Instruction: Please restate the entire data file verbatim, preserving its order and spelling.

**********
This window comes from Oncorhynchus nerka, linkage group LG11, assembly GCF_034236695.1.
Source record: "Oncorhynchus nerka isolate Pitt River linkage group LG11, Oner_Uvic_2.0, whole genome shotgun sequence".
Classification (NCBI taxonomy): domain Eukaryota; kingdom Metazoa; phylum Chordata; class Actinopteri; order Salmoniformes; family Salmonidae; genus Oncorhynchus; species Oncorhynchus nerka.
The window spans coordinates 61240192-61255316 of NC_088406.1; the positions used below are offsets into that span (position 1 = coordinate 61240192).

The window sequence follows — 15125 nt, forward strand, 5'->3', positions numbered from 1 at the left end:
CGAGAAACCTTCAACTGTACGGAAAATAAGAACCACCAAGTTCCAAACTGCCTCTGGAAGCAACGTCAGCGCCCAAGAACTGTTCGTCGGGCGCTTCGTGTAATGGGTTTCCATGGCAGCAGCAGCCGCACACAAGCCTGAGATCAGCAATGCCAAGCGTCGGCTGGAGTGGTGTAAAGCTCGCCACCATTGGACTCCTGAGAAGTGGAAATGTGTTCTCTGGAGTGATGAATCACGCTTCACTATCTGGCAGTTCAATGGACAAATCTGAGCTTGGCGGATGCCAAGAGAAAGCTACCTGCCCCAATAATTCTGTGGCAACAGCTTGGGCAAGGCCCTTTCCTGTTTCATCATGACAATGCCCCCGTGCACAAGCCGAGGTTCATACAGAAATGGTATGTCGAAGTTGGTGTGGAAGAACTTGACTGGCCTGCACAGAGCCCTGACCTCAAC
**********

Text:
This window comes from Oncorhynchus nerka, linkage group LG11, assembly GCF_034236695.1.
Source record: "Oncorhynchus nerka isolate Pitt River linkage group LG11, Oner_Uvic_2.0, whole genome shotgun sequence".
Classification (NCBI taxonomy): domain Eukaryota; kingdom Metazoa; phylum Chordata; class Actinopteri; order Salmoniformes; family Salmonidae; genus Oncorhynchus; species Oncorhynchus nerka.
The window spans coordinates 61240192-61255316 of NC_088406.1; the positions used below are offsets into that span (position 1 = coordinate 61240192).

The window sequence follows — 15125 nt, forward strand, 5'->3', positions numbered from 1 at the left end:
CGAGAAACCTTCAACTGTACGGAAAATAAGAACCACCAAGTTCCAAACTGCCTCTGGAAGCAACGTCAGCGCCCAAGAACTGTTCGTCGGGCGCTTCGTGTAATGGGTTTCCATGGCAGCAGCAGCCGCACACAAGCCTGAGATCAGCAATGCCAAGCGTCGGCTGGAGTGGTGTAAAGCTCGCCACCATTGGACTCCTGAGAAGTGGAAATGTGTTCTCTGGAGTGATGAATCACGCTTCACTATCTGGCAGTTCAATGGACAAATCTGAGCTTGGCGGATGCCAAGAGAAAGCTACCTGCCCCAATAATTCTGTGGCAACAGCTTGGGCAAGGCCCTTTCCTGTTTCATCATGACAATGCCCCCGTGCACAAGCCGAGGTTCATACAGAAATGGTATGTCGAAGTTGGTGTGGAAGAACTTGACTGGCCTGCACAGAGCCCTGACCTCAAC